What’s On the Table for Menu Labels?

You may have heard in recent news that the Food and Drug Administration (FDA) filed a notice delaying (again) a long-awaited menu labeling rule that was to be implemented on May 5, 2017. Under the rule, restaurants and retail food establishments that offer restaurant-type food with 20 or more locations would be required to provide calorie and other nutrition information on standard menu items. This includes coffee shops, bakeries, delicatessens, take-out and delivery foods, food service kiosks, entertainment venues, convenience stores, and grocery stores offering foods intended for individual consumption. Additionally, food service establishments would be required to provide a short statement on menus and menu boards concerning suggested daily calorie intake for consumers and the availability of written nutrition information. 

Many restaurant chains have already added nutrition information to their menus, though some were waiting until the last minute. A coalition of 17 food industry groups have supported a delay in the rule and have argued that the changes would place an increased burden on industry. On the other hand, public health associations support the rule and the potential increased awareness of calories in restaurant foods.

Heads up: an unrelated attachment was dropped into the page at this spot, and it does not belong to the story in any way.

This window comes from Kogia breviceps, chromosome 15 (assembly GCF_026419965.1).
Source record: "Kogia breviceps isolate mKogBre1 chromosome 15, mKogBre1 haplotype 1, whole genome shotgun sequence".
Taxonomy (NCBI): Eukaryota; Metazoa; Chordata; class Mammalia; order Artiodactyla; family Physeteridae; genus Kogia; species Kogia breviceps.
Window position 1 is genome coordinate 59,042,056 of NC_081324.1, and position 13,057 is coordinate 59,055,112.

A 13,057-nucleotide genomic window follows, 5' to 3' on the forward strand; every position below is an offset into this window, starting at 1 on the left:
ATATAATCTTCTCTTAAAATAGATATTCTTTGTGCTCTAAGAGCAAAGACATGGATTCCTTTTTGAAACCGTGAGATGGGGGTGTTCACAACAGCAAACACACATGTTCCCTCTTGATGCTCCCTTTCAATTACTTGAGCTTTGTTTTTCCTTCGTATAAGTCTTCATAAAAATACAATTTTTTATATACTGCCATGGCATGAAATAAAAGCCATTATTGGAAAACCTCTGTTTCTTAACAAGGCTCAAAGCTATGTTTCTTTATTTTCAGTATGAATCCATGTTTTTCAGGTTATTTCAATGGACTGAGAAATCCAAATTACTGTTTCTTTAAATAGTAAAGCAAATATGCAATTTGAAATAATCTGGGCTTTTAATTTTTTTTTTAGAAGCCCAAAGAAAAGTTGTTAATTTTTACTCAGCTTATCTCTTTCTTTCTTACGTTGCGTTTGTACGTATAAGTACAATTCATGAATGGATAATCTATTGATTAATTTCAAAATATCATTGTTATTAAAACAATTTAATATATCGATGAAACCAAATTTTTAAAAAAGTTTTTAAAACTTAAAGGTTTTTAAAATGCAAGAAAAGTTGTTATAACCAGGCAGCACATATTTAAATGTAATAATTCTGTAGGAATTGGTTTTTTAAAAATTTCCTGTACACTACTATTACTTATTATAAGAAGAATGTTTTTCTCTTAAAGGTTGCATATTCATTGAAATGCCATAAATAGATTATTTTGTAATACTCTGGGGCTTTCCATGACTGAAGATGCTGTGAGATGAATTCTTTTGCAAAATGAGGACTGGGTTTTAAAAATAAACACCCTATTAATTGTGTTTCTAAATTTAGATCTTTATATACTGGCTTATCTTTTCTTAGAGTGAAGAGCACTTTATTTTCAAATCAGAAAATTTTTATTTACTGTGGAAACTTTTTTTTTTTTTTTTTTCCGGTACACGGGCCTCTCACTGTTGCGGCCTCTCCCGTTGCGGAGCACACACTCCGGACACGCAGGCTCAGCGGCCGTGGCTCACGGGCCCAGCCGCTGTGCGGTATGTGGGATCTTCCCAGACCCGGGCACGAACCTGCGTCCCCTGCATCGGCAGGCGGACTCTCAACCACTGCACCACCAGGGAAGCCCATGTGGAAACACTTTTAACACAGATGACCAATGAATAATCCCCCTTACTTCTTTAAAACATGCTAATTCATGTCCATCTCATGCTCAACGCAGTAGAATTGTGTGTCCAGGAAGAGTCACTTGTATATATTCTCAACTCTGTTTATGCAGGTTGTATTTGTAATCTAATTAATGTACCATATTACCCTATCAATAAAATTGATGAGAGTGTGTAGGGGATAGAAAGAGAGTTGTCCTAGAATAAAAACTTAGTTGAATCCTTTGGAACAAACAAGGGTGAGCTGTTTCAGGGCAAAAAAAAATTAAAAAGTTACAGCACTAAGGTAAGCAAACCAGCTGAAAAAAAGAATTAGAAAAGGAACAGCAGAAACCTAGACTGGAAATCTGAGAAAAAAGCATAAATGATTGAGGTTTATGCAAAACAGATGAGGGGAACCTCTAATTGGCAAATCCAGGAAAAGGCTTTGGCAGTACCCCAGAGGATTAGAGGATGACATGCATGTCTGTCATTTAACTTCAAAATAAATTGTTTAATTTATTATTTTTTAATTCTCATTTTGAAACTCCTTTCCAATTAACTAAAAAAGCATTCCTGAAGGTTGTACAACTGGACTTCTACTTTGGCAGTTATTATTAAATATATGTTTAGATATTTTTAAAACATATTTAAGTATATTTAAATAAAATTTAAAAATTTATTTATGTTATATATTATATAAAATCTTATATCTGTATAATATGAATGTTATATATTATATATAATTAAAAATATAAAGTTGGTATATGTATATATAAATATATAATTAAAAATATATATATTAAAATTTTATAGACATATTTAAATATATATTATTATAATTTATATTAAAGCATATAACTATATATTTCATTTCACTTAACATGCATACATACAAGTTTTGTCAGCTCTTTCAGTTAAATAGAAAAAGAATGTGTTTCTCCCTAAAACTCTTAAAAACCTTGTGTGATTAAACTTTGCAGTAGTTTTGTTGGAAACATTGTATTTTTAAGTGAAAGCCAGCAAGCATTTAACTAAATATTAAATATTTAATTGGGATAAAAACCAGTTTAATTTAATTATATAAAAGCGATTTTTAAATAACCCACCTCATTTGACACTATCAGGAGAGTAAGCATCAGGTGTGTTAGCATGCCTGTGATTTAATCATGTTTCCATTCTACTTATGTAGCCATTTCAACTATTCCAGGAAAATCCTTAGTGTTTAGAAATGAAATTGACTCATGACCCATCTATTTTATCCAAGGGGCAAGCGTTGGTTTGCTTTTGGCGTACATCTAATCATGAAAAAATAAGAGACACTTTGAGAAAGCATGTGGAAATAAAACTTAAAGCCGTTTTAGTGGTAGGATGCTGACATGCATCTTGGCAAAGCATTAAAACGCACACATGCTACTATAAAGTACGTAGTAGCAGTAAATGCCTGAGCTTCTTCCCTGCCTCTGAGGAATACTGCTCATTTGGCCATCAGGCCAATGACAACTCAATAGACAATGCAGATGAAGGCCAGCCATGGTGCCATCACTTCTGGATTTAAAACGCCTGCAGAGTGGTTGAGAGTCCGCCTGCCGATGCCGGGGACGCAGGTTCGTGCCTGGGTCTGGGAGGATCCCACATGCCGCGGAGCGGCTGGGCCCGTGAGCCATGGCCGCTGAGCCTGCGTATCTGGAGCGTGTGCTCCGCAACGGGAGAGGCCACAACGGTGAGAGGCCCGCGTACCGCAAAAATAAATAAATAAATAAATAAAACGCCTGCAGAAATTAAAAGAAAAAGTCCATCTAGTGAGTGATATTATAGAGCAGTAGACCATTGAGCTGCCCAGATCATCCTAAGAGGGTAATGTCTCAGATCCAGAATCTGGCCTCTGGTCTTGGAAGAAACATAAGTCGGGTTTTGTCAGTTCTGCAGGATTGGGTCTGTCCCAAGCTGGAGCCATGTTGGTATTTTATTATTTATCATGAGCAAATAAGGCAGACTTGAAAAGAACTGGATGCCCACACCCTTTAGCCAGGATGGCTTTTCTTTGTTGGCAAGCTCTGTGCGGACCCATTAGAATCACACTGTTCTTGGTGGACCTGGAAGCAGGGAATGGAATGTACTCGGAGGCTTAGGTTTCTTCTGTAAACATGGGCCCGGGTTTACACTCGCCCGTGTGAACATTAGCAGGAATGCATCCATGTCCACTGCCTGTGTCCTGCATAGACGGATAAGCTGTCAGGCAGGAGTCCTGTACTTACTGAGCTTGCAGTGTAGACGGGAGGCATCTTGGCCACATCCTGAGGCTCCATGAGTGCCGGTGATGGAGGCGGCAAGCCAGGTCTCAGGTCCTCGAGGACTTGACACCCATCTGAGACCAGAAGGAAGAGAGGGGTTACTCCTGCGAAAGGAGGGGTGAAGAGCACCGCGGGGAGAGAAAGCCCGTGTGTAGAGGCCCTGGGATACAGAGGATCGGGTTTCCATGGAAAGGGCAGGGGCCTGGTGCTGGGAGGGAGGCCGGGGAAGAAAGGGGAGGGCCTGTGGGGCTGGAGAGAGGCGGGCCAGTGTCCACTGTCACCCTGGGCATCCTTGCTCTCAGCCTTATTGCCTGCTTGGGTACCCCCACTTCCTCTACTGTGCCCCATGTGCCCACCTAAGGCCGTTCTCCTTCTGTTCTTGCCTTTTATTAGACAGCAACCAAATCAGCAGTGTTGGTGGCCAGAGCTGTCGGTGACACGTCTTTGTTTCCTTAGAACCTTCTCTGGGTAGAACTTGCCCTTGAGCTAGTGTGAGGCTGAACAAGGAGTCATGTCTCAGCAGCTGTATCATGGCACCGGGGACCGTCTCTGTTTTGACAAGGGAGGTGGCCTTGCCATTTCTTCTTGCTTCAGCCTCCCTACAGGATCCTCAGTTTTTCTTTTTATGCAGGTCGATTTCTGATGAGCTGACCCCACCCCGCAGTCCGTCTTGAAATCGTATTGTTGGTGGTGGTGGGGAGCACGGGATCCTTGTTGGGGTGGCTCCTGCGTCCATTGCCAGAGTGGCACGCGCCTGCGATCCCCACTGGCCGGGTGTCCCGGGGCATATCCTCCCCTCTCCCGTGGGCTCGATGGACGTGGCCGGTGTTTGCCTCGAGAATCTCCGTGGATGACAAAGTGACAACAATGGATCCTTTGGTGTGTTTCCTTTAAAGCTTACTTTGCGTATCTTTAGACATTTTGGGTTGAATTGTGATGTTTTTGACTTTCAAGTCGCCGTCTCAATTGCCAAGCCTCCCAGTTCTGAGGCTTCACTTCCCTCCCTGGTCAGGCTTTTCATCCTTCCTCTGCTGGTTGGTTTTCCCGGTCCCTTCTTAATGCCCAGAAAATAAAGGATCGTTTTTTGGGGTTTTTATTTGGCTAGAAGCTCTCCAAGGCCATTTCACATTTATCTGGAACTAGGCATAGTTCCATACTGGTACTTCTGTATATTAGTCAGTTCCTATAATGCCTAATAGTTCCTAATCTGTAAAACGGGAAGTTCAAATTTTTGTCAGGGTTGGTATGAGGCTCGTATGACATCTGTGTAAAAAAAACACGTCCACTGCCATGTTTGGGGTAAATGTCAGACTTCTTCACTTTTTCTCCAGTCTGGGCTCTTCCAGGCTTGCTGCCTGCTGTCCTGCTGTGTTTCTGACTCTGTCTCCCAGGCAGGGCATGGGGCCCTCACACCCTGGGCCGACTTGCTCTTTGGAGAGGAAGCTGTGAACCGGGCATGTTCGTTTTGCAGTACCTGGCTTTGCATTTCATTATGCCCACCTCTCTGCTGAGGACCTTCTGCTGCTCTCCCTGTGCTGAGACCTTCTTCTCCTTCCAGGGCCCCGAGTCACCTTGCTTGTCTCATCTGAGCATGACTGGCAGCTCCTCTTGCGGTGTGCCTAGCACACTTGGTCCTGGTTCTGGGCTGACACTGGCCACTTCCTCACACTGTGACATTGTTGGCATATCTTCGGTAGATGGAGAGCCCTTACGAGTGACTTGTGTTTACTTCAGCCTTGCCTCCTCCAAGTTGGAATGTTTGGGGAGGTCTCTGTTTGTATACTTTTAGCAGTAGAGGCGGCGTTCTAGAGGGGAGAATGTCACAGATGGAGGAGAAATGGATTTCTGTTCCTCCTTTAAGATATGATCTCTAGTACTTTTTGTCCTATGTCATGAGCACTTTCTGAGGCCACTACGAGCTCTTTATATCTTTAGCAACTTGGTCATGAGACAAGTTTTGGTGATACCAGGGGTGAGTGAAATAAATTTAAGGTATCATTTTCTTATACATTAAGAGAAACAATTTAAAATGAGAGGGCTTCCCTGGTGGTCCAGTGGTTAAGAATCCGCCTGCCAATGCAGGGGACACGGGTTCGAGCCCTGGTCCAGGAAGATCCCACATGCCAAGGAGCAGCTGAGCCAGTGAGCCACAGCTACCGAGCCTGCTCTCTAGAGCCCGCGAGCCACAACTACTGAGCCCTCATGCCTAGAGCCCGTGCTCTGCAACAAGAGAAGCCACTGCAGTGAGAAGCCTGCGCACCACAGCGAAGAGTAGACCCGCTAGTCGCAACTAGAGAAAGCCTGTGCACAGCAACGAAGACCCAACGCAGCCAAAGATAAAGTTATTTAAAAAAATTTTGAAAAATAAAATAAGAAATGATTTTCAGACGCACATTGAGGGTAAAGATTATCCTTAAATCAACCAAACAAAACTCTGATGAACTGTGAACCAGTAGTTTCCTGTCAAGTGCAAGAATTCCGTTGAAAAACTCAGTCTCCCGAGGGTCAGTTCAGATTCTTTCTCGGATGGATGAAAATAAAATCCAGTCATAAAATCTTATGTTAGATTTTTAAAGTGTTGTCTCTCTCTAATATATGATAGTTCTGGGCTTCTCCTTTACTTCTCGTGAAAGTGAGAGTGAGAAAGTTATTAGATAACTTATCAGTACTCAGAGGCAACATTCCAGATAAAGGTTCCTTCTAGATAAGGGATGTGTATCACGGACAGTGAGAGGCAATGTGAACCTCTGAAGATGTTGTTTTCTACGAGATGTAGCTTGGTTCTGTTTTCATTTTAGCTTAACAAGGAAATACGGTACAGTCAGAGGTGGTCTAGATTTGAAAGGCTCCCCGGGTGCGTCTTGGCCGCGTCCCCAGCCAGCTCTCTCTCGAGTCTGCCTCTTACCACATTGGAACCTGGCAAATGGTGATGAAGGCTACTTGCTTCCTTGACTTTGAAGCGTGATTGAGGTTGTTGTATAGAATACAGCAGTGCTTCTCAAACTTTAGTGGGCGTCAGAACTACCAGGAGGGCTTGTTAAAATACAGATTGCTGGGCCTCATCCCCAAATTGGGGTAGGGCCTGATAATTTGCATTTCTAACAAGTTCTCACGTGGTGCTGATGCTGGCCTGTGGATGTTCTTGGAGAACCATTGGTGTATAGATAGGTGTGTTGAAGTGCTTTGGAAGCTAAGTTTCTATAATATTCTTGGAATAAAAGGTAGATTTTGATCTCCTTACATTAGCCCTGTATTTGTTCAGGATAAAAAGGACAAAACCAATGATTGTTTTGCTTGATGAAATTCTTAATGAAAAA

The rule was included in the nutrition labeling provisions under the 2010 Affordable Care Act, in part to address the growing concern for obesity throughout the United States. Over two-thirds of adults and about one-third of children in the United States are overweight or obese, with overconsumption of calories being one of the primary risk factors. Since Americans, on average, consume one-third of their total calories from foods prepared outside of the home, the thinking behind this rule is that knowing the calorie amount of standard menu items at restaurants and other food establishments may help them to make informed decisions about the food they eat.

Will this make a difference? According to the results from our 2016 Food and Health Survey, over half of consumers will (at least) sometimes use nutrition information to decide what to order when eating out at restaurants.Those most likely to use nutrition information are college graduates in better health between the ages of 18 and 49 with a higher income and higher body mass index. Overall, customers may or may not use nutrition information, and only time will tell what type of impact this has on public health. 

This blog was written by Kathleen Walters, a dietetic intern at Virginia Tech.